Today, we join with family friends to celebrate Thanksgiving Day. First proclaimed by President Abraham Lincoln in 1863, while this country was embroiled in the Civil War, it started as a day to give thanks to the creator for all that we richly have been given.
This account led me to think about how people in need are treated in my community, and to see how we minister to the most vulnerable among us. That, of course, gave me an opportunity to think of the many programs that have been started in the nearly 13 years that I have served as mayor. The establishment of the Everett Wilcox Family Health Center, the creation of the West Bay Smiles Dental program, our successful Neighbors Helping Neighbors family assistance programs, changes in accessibility to food stamps, affordable housing programs, working to make Warwick the first hunger-free community in the state, and many others.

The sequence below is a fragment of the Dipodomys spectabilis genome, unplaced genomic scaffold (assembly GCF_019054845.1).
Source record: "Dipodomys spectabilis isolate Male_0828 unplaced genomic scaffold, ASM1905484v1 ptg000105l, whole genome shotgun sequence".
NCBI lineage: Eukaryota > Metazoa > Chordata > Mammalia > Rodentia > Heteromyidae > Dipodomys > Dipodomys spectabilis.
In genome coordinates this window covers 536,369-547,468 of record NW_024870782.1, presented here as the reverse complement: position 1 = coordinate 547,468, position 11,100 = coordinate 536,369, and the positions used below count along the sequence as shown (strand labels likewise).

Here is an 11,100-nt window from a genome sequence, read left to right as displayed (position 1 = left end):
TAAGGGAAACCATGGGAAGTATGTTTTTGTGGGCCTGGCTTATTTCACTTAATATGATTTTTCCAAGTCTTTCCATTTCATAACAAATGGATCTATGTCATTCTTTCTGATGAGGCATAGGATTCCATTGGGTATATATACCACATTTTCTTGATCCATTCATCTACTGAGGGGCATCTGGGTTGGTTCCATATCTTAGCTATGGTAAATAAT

Most importantly, it made me take stock in things that have occurred in the time that I have been in office, particularly the unbelievable success that capital fund drives or campaigns have had in Warwick.
When you look at the generosity that has been given to local non-profit agencies, you can see that in less than 13 years the Warwick community has responded with nearly $40 million in funds. And this does not include annual giving, volunteer hours and other services – including the fact that Kent Hospital alone provides more than $5 million of uncompensated care to the community annually. $40 million in community-based support for local agencies ministering the sick, the friendless and the needy. Talk about manifold and great mercies.
In the coming year, I hope that the people of this fine community will join me in supporting our local partners and living out these ancient words: to care for the least among us is truly a calling.
(The title for this op-ed comes from a prayer said after the consecration but before the administration of communion in the Episcopal Church. It is taken from the Holy Eucharist Rite I prayers.)